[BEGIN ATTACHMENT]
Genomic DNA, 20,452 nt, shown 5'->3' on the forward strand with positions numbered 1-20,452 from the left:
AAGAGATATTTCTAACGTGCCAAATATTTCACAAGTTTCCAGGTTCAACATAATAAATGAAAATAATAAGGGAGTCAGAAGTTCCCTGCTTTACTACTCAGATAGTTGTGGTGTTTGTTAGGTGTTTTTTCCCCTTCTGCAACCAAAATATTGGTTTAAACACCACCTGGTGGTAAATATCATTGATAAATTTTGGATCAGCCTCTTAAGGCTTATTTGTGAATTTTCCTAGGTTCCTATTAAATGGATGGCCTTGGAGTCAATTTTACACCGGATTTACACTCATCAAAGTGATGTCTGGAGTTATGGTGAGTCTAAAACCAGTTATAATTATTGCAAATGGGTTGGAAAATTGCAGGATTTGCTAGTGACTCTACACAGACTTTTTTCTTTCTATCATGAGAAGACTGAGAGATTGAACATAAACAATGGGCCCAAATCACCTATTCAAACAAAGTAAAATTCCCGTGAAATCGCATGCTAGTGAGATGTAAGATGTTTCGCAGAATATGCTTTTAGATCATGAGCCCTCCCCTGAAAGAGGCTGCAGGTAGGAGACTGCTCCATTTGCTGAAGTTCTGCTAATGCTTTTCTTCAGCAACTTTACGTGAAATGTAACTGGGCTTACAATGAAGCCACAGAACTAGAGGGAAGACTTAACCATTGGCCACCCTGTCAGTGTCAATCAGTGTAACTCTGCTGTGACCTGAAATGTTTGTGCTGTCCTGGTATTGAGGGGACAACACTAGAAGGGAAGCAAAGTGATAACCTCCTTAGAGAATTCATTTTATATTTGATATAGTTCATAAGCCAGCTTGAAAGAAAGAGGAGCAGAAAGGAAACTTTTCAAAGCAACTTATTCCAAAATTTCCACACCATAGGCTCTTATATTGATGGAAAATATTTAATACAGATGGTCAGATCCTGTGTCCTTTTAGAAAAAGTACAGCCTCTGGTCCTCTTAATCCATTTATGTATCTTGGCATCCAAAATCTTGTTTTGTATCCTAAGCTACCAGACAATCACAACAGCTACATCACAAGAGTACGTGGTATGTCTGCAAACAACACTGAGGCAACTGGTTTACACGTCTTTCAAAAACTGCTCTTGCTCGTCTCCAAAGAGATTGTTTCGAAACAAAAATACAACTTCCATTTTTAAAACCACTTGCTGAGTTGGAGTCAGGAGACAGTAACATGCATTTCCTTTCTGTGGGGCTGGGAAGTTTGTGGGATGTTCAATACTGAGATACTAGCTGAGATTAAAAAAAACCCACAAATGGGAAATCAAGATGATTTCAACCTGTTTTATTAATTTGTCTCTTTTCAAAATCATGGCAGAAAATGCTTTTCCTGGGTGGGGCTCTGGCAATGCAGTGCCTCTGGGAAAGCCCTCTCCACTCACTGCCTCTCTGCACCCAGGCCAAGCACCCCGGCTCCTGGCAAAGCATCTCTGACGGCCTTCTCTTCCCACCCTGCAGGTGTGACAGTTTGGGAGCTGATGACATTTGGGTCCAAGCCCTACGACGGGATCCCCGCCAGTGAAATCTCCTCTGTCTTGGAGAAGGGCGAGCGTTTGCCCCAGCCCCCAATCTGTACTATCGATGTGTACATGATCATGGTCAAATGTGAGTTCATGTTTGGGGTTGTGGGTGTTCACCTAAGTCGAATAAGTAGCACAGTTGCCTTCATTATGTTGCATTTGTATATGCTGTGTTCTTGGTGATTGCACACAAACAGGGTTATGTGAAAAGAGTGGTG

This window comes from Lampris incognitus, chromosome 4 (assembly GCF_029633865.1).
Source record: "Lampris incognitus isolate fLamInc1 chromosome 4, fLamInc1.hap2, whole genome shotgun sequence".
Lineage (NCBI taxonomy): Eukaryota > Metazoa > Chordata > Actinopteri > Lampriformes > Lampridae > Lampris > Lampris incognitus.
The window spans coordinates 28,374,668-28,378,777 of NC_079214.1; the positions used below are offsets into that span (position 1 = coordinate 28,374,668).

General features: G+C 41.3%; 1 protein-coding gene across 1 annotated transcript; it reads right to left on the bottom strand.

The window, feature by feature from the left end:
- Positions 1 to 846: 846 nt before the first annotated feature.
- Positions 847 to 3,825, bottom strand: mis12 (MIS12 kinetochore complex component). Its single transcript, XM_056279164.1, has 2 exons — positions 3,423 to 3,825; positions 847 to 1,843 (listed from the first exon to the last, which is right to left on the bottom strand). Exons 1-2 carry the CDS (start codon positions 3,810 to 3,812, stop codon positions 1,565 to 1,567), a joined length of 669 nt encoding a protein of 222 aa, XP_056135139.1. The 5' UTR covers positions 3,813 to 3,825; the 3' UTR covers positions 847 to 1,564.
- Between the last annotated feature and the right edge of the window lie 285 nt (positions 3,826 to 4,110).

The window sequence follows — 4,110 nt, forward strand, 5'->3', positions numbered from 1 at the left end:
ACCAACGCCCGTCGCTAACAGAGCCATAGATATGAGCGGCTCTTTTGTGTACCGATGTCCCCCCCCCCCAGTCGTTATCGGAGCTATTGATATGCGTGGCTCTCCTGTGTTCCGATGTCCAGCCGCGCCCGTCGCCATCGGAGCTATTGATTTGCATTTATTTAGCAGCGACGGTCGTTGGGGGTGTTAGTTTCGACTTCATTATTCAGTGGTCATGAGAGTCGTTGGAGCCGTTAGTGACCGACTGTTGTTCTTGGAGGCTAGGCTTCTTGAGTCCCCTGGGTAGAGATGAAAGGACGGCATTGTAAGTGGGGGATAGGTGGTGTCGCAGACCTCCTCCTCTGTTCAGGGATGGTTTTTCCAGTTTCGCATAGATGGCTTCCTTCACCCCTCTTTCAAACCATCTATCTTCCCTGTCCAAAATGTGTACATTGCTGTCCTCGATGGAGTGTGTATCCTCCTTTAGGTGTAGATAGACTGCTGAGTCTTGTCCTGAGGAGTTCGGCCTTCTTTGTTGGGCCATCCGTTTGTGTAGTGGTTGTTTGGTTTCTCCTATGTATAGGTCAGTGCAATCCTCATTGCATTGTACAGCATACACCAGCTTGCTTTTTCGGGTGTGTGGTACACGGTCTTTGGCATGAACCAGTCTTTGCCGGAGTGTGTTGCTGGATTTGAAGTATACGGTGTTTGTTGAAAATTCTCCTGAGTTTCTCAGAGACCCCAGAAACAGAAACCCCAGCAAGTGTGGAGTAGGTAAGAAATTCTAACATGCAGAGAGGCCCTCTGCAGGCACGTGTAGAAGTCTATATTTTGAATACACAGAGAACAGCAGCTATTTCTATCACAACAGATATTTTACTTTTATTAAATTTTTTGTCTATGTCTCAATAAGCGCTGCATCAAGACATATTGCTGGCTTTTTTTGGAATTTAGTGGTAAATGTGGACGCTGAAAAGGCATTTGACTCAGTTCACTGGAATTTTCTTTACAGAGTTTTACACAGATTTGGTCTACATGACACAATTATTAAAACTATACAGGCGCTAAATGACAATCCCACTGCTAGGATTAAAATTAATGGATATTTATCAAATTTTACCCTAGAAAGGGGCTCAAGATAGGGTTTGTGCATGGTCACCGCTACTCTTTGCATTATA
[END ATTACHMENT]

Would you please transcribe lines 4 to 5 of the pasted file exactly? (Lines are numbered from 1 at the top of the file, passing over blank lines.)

Source record: "Lampris incognitus isolate fLamInc1 chromosome 4, fLamInc1.hap2, whole genome shotgun sequence".
Lineage (NCBI taxonomy): Eukaryota > Metazoa > Chordata > Actinopteri > Lampriformes > Lampridae > Lampris > Lampris incognitus.